Published studies on circulating microRNAs as cancer detection biomarkers have identified a wide variety of microRNAs. Unfortunately, few of them have been validated in other studies. Recently, Leidner et al compared the circulating microRNAs results from several breast cancer studies [32] and were unable to demonstrate reproducibility by various measures across the different datasets. The widespread inconsistency may reflect technical difficulties, such as lack of standardization of biospecimens, quantification platforms, and internal controls. For example, the biospecimen type varies among studies. Some use plasma and serum, and some use whole blood. Serum and plasma are considered equivalent, although microRNA concentration appeared to be higher in serum [55]. The use of whole blood will lead to the isolation of microRNAs from many cell types including those within blood cells, but not just circulating microRNAs, warranting caution when comparing microRNA profiles derived from blood with those from serum or plasma [56]. As demonstrated by Pritchard et al, even serum and plasma samples may be contaminated with microRNAs from a variety of blood cells [56]. Such microRNAs may include mir-16, mir-150, mir-486-5p, let-7a, mir-574-3p, mir-223, mir-197, mir-451, and mir-92a. To be cautious, we did not include any of them in the analysis. The results may also vary by experimental approaches. So far, microarray profiling, next generation sequencing, quantitative RT-PCR profiling, or targeted assays of specific microRNAs have been employed in previous studies. Even with the same samples, the results from different platforms could be inconsistent, and RT-PCR, generally considered as the “gold standard” assay, is required to validate the discovery. In our current study, the RT-PCR approach was used in both discovery and validation cohort. There is also a problem about internal controls. To date, there is no consistent internal control microRNA available for normalizing circulating microRNA expression. The use of spike-in or a small RNA for data normalization in similar studies has sometimes been considered to be problematic due to their suspected instability. In the current study, because of using a larger profiling cohort, we had the capacity to select internal reference microRNAs empirically.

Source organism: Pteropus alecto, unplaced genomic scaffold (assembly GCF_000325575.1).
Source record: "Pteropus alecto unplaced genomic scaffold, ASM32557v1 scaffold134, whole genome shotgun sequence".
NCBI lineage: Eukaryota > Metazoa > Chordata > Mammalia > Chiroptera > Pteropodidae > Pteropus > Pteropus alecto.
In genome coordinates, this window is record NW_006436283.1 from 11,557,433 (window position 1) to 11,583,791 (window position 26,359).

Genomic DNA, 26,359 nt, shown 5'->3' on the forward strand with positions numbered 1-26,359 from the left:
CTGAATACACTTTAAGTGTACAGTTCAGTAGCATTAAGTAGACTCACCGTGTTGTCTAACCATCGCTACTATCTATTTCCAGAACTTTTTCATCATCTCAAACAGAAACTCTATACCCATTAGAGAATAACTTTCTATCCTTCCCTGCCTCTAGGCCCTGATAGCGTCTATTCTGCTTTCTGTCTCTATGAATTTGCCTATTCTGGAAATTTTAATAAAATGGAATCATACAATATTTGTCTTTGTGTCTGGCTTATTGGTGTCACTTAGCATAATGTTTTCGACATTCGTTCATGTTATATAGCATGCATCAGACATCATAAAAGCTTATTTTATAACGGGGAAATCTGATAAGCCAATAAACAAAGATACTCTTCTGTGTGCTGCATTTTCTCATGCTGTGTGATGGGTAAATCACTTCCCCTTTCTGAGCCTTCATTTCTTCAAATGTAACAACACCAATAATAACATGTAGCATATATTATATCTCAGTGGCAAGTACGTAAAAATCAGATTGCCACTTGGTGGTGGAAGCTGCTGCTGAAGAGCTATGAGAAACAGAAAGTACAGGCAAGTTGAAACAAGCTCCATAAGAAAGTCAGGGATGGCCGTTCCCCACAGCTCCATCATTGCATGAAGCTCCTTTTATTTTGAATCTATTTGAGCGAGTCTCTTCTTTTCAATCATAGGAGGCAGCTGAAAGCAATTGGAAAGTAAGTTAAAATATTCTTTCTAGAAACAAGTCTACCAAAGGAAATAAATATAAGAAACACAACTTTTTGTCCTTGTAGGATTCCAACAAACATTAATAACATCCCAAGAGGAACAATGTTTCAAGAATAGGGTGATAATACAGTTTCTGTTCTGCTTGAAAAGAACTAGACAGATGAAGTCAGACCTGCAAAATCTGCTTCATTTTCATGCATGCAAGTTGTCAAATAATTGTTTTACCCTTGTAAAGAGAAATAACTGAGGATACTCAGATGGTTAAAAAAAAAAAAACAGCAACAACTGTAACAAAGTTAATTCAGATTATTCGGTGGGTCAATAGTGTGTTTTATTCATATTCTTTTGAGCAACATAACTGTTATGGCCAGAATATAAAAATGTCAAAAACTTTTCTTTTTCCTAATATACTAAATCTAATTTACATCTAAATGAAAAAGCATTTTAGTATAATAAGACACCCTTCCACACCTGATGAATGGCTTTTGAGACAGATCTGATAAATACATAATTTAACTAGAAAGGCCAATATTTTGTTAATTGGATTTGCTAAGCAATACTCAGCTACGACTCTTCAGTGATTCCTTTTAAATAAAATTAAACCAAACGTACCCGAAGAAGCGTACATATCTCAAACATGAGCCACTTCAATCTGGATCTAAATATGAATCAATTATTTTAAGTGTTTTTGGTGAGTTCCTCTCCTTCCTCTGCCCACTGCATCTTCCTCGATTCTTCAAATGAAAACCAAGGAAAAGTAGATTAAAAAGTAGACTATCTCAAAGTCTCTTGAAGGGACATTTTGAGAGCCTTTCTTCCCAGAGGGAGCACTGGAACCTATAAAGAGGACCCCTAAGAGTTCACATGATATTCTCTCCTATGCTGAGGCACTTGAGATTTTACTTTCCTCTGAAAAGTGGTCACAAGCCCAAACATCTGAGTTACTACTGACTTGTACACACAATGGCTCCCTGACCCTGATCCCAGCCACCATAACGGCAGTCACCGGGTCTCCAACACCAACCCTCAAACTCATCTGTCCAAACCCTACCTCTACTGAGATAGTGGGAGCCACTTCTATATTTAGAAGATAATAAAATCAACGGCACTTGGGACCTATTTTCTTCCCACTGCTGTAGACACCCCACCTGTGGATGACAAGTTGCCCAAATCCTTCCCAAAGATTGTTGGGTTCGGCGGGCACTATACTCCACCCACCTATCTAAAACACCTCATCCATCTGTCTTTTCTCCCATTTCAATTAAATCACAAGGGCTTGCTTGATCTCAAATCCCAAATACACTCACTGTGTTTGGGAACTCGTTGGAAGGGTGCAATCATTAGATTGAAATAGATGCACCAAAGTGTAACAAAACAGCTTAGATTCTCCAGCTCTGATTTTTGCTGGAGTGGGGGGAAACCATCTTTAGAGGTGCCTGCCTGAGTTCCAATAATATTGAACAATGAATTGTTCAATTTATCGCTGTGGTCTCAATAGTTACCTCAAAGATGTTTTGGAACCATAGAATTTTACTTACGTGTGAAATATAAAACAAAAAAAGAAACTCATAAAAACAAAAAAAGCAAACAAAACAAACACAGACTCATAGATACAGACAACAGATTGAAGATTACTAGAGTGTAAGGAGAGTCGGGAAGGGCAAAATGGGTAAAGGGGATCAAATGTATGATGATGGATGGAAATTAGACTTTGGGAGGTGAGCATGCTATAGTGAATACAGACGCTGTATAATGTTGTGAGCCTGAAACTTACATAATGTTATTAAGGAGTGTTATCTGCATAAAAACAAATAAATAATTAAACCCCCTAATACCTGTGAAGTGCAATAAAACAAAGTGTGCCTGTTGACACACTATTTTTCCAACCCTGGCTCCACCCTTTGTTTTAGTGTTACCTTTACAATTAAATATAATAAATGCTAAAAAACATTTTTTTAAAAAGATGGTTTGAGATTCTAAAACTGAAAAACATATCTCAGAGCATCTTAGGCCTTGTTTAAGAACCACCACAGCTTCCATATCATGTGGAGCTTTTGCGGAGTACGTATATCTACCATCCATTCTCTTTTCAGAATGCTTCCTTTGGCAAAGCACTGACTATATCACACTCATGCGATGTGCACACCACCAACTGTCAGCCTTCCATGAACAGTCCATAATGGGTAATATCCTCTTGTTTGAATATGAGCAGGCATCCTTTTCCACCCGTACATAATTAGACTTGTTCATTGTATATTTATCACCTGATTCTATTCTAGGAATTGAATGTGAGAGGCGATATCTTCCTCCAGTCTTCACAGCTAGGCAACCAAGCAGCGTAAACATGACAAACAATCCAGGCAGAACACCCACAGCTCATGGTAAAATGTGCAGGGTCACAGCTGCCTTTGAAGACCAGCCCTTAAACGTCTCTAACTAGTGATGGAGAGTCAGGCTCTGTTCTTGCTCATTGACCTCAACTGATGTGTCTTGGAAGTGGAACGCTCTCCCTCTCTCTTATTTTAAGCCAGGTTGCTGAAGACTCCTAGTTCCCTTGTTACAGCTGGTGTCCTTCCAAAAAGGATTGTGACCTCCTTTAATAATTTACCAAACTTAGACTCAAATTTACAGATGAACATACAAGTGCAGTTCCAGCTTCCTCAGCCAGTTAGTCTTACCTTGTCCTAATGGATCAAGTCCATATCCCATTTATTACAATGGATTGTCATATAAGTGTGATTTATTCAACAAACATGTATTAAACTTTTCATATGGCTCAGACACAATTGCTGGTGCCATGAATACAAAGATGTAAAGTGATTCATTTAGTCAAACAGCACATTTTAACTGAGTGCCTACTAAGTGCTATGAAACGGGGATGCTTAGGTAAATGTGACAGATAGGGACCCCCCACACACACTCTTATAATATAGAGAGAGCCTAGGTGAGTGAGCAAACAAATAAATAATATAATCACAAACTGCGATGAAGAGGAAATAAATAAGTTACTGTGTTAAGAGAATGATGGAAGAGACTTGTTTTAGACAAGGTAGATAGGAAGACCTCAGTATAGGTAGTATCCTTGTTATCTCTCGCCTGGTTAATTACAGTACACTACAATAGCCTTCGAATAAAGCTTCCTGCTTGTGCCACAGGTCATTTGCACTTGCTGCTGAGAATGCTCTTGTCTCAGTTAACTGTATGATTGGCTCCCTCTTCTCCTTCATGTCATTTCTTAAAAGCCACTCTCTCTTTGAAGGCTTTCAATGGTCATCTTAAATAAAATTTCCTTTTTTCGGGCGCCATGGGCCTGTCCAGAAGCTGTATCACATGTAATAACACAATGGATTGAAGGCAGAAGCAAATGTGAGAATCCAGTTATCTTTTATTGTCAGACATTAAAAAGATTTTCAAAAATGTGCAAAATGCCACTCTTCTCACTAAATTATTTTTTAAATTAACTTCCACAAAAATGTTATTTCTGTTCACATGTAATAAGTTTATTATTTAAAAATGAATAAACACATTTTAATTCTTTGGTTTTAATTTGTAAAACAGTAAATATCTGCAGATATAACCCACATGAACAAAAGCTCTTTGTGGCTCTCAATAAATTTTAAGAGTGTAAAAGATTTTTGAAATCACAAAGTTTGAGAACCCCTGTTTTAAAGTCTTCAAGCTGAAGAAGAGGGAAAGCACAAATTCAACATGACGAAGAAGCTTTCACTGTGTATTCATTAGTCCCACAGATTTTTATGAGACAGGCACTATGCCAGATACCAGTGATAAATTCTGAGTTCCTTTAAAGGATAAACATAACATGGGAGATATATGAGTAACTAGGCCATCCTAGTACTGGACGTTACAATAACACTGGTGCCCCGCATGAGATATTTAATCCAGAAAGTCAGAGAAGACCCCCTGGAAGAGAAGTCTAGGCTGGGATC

The inconsistency may also reflect the limitations stemming from study design. For example, most of the published studies do not have a validation population and the sample size for most of the studies is modest, thus patient heterogeneity becomes an ever bigger issue. To overcome those issues, the current study included both discovery and validation populations, both of which have adequate sample size. To further foster the consistency, we performed a literature review on circulating microRNAs and breast cancer, and compared our data with others [16, 19, 20, 22, 23, 25, 27-52]. Three microRNAs which were significantly different between breast cancer cases and controls in the discovery cohort of our study, namely mir-148b, miR-133a and miR-409-3p, were independently reproduced in other studies. miR-148b and miR-409-3p were reported previously by Cuk et al [38]. Using a two-step approach (discovery and validation), they found that 4 microRNAs (mir-148b, miR-376c, miR-409-3p and miR-801) were shown to be significantly up-regulated in the plasma of breast cancer patients in the validation cohort (N=127). Using three microRNAs (mir-148b, miR-409-3p and miR-801) in combination in ROC curve analysis, the discriminatory power reaches to 0.69 between breast cancer cases and healthy controls. miR-133a was reported in a recent study by Chan et al [54]. Using paired breast cancer tumor and normal tissues and serum samples, they found miR-133a, miR-133b, miR-1 and miR-92a were the most important diagnostic markers in the discovery cohort (N=32), which were then successfully validated (N=132). Results from our validation cohort confirmed the association with breast cancer detection for mir-148b and miR-133a.